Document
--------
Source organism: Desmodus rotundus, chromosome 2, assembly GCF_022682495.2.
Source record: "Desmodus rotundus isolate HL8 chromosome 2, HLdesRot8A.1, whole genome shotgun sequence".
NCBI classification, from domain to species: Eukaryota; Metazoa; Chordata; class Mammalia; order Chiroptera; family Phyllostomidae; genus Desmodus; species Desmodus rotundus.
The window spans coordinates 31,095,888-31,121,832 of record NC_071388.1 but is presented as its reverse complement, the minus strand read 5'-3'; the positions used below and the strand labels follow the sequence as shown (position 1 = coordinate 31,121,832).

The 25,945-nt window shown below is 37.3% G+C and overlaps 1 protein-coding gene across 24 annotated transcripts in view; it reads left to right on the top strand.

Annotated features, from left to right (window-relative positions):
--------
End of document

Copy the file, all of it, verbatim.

Source organism: Desmodus rotundus, chromosome 2, assembly GCF_022682495.2.
Source record: "Desmodus rotundus isolate HL8 chromosome 2, HLdesRot8A.1, whole genome shotgun sequence".
NCBI classification, from domain to species: Eukaryota; Metazoa; Chordata; class Mammalia; order Chiroptera; family Phyllostomidae; genus Desmodus; species Desmodus rotundus.
The window spans coordinates 31,095,888-31,121,832 of record NC_071388.1 but is presented as its reverse complement, the minus strand read 5'-3'; the positions used below and the strand labels follow the sequence as shown (position 1 = coordinate 31,121,832).

The 25,945-nt window shown below is 37.3% G+C and overlaps 1 protein-coding gene across 24 annotated transcripts in view; it reads left to right on the top strand.

Annotated features, from left to right (window-relative positions):